Rumi Sakamoto, Senior Lecturer in Japanese Studies at the University of Auckland:

"The official line is that whaling is part of Japanese culinary culture, and it is true that whale meat was an important source of protein in the early post war period, when it appeared often in school lunches. But since 1988, when Japan stopped commercial whaling, the consumption of whale meat has been negligible. In other words, consuming whale meat has not been a major part of Japanese 'national culture' for over 30 years.

"Culture is not static – it’s not the case that if the Japanese people stop eating whale (or sushi for that matter) they cease to be Japanese. In fact, even after resuming commercial whaling, it is unlikely that people will start eating whale like they do beef or pork. There won’t be demand.

"But more importantly, there has been a feeling that Japan has been unfairly treated over whaling. That the Western nations regard eating whale as a primitive, barbaric act, rather than seeing whaling purely in terms of sustainability or unsustainability, affects national pride and stimulates responses such as, 'how can people eating cows tell us not to eat whale?' Behind the discourse of 'traditional culture' is this linkage between whale consumption and national pride, which makes Japanese engagement with whaling complex."

Penny Shino, Lecturer in Japanese at Massey University:

"The Japanese have quite a stubborn streak in their national psyche. Generally, Japan seems very ready to accommodate lots of other ideas – it’s very tolerant – but there are a few flashpoints where the stubborn streak crops up and prevents the Japanese from seeing themselves from the perspective of the rest of the world. I think whaling is one of these issues where, for some reason, they’ve decided to dig themselves in and not step back from a certain position. The other area where we’ve witnessed this recently is over the issue of the imperial succession, and how strongly some Japanese oppose the idea of a female on the throne.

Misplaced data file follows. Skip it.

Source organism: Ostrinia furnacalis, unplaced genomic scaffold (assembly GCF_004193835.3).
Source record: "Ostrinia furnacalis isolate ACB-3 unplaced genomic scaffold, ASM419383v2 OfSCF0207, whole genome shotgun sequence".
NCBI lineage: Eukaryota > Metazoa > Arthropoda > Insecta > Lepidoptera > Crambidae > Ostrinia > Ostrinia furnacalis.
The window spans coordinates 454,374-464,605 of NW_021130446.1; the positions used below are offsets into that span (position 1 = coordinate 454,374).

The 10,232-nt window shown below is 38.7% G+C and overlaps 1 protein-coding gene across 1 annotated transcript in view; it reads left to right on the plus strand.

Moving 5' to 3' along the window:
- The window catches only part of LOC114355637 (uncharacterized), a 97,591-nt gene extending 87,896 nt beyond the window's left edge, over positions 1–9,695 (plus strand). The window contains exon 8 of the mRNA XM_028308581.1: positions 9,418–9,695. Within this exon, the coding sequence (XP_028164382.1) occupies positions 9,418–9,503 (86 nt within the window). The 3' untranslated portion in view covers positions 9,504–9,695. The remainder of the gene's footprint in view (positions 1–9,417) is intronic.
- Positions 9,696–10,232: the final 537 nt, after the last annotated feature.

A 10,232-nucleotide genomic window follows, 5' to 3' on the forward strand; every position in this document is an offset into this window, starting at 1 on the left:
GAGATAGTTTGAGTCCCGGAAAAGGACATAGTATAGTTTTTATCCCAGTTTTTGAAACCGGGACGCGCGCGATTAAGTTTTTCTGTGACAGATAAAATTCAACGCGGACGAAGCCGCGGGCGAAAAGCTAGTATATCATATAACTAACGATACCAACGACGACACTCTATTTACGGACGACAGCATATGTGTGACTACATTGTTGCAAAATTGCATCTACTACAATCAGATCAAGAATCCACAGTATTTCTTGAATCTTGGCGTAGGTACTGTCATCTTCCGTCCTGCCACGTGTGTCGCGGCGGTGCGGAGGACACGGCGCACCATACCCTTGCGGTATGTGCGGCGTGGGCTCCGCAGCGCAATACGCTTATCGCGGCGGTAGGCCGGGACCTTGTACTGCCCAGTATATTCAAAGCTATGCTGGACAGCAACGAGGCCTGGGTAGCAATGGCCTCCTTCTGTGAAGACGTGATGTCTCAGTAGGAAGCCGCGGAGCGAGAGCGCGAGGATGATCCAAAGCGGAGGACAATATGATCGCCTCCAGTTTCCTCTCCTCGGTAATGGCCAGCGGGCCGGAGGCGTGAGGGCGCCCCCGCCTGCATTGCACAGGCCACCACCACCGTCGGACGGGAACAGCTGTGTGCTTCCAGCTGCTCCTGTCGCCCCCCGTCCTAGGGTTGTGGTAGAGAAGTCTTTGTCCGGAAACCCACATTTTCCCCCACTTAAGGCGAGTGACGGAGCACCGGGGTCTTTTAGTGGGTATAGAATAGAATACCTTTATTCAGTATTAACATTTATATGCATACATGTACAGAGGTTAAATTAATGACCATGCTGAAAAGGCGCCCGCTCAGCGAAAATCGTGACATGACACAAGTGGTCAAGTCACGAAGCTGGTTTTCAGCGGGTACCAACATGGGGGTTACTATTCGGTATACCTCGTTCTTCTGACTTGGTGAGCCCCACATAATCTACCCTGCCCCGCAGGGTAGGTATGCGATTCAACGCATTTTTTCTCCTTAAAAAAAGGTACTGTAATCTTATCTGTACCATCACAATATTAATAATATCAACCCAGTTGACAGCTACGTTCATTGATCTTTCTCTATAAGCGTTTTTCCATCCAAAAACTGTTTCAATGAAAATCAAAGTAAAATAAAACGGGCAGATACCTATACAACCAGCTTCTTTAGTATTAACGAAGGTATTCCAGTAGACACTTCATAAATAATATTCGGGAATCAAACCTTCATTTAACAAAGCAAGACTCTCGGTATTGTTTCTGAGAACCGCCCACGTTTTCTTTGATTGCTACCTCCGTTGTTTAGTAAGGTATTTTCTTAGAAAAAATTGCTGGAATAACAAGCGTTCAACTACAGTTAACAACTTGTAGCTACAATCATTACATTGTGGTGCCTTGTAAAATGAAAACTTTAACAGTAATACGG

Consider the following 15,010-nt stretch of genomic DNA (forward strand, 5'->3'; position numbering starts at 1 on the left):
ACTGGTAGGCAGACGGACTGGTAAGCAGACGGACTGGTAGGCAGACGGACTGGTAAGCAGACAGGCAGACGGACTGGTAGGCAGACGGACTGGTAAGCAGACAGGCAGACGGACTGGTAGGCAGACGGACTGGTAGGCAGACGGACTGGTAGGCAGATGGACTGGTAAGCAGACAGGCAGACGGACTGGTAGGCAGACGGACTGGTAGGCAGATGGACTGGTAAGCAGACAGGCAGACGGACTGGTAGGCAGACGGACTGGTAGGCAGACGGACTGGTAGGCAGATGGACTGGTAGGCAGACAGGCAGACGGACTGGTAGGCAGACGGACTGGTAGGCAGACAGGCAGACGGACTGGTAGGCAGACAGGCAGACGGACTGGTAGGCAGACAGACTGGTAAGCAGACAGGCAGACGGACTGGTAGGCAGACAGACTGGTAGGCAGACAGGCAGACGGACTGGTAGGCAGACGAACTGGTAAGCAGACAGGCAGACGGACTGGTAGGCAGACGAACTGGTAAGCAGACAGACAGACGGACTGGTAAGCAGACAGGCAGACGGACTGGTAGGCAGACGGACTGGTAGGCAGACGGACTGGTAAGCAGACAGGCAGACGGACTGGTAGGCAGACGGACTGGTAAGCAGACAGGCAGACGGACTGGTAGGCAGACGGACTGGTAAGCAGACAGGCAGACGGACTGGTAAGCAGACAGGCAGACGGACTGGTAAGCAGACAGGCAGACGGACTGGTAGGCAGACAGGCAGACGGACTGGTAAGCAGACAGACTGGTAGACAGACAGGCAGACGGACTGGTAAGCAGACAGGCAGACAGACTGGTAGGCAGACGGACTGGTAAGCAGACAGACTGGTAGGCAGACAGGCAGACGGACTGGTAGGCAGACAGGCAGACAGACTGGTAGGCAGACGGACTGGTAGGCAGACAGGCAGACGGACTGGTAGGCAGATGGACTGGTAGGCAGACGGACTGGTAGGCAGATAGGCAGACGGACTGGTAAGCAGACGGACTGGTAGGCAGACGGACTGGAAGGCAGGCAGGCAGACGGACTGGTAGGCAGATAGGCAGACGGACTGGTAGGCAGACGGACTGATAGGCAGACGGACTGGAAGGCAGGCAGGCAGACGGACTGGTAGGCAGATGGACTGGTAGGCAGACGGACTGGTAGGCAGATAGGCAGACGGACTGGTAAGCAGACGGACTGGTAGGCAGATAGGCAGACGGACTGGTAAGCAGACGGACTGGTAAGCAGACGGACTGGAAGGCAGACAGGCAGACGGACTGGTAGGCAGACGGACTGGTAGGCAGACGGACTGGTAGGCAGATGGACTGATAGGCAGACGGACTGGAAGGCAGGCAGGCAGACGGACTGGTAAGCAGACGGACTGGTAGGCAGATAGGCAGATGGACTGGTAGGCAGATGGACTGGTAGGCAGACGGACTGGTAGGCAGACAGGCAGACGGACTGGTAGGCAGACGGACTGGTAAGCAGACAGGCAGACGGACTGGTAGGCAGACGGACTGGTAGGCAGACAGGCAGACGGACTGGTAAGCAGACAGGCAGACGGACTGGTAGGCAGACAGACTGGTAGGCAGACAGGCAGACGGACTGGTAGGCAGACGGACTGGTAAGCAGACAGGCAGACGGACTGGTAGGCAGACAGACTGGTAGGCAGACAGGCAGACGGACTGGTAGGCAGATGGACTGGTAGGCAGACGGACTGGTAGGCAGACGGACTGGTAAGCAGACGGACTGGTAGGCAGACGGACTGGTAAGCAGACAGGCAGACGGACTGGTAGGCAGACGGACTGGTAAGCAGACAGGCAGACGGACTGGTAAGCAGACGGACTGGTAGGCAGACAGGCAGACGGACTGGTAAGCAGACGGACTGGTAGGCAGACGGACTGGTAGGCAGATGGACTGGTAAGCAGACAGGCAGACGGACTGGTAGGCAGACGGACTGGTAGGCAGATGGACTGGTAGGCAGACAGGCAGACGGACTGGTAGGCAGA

"In some respects, Japan seems to be in a bubble at times. There is a sakoku (closed country) mentality, where the rest of the world can do what it likes, but we’ll do what we want to do – this is a domestic issue.

"Japan makes the argument that it’s their cultural right to continue whaling. But from a cultural point of view, the Japanese people themselves are not particularly keen on eating whale meat. It’s a very small market. The fact that whale meat was included in school lunches (kyūshoku) in the post war period is possibly one reason why many Japanese don’t like to eat whale meat – it reminds them of those rather awful lunches. If it disappeared from the Japanese diet, I think there would be very few people who would be upset. It would mostly affect a few very old people in fishing communities, where it has been a much more important item in the diet for a long time."

This article is republished from the Asia Media Centre.